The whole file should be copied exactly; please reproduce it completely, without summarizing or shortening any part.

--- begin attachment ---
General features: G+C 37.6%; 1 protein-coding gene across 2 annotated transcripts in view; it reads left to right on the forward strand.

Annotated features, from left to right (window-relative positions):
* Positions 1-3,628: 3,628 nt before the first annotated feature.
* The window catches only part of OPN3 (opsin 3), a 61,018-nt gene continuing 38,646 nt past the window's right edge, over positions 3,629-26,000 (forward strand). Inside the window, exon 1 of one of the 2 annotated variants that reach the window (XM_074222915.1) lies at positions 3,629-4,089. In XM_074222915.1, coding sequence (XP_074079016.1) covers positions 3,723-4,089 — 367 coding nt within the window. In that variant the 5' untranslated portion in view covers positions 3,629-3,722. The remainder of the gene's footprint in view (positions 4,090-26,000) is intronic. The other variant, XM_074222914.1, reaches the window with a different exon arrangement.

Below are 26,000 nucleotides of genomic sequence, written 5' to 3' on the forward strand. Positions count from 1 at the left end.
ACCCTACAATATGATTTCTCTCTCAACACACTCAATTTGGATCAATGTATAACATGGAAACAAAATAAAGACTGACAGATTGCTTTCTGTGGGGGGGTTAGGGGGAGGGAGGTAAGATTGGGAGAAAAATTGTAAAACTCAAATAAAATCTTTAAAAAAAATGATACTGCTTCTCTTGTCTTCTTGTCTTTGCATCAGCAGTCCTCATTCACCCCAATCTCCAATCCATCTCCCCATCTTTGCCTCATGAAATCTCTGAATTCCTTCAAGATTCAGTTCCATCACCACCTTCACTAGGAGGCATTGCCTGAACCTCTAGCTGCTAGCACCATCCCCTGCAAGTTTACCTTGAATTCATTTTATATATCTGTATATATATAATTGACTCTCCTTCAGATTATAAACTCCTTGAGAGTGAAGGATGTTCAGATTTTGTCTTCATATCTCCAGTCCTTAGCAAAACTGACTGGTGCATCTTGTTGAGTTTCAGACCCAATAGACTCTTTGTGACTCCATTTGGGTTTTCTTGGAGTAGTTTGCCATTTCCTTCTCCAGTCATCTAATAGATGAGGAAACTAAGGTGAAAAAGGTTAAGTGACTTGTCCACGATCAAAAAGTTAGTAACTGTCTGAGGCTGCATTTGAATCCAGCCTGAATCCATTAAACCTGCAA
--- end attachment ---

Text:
General features: G+C 37.6%; 1 protein-coding gene across 2 annotated transcripts in view; it reads left to right on the forward strand.

Annotated features, from left to right (window-relative positions):
* Positions 1-3,628: 3,628 nt before the first annotated feature.
* The window catches only part of OPN3 (opsin 3), a 61,018-nt gene continuing 38,646 nt past the window's right edge, over positions 3,629-26,000 (forward strand). Inside the window, exon 1 of one of the 2 annotated variants that reach the window (XM_074222915.1) lies at positions 3,629-4,089. In XM_074222915.1, coding sequence (XP_074079016.1) covers positions 3,723-4,089 — 367 coding nt within the window. In that variant the 5' untranslated portion in view covers positions 3,629-3,722. The remainder of the gene's footprint in view (positions 4,090-26,000) is intronic. The other variant, XM_074222914.1, reaches the window with a different exon arrangement.

Below are 26,000 nucleotides of genomic sequence, written 5' to 3' on the forward strand. Positions count from 1 at the left end.
ACCCTACAATATGATTTCTCTCTCAACACACTCAATTTGGATCAATGTATAACATGGAAACAAAATAAAGACTGACAGATTGCTTTCTGTGGGGGGGTTAGGGGGAGGGAGGTAAGATTGGGAGAAAAATTGTAAAACTCAAATAAAATCTTTAAAAAAAATGATACTGCTTCTCTTGTCTTCTTGTCTTTGCATCAGCAGTCCTCATTCACCCCAATCTCCAATCCATCTCCCCATCTTTGCCTCATGAAATCTCTGAATTCCTTCAAGATTCAGTTCCATCACCACCTTCACTAGGAGGCATTGCCTGAACCTCTAGCTGCTAGCACCATCCCCTGCAAGTTTACCTTGAATTCATTTTATATATCTGTATATATATAATTGACTCTCCTTCAGATTATAAACTCCTTGAGAGTGAAGGATGTTCAGATTTTGTCTTCATATCTCCAGTCCTTAGCAAAACTGACTGGTGCATCTTGTTGAGTTTCAGACCCAATAGACTCTTTGTGACTCCATTTGGGTTTTCTTGGAGTAGTTTGCCATTTCCTTCTCCAGTCATCTAATAGATGAGGAAACTAAGGTGAAAAAGGTTAAGTGACTTGTCCACGATCAAAAAGTTAGTAACTGTCTGAGGCTGCATTTGAATCCAGCCTGAATCCATTAAACCTGCAA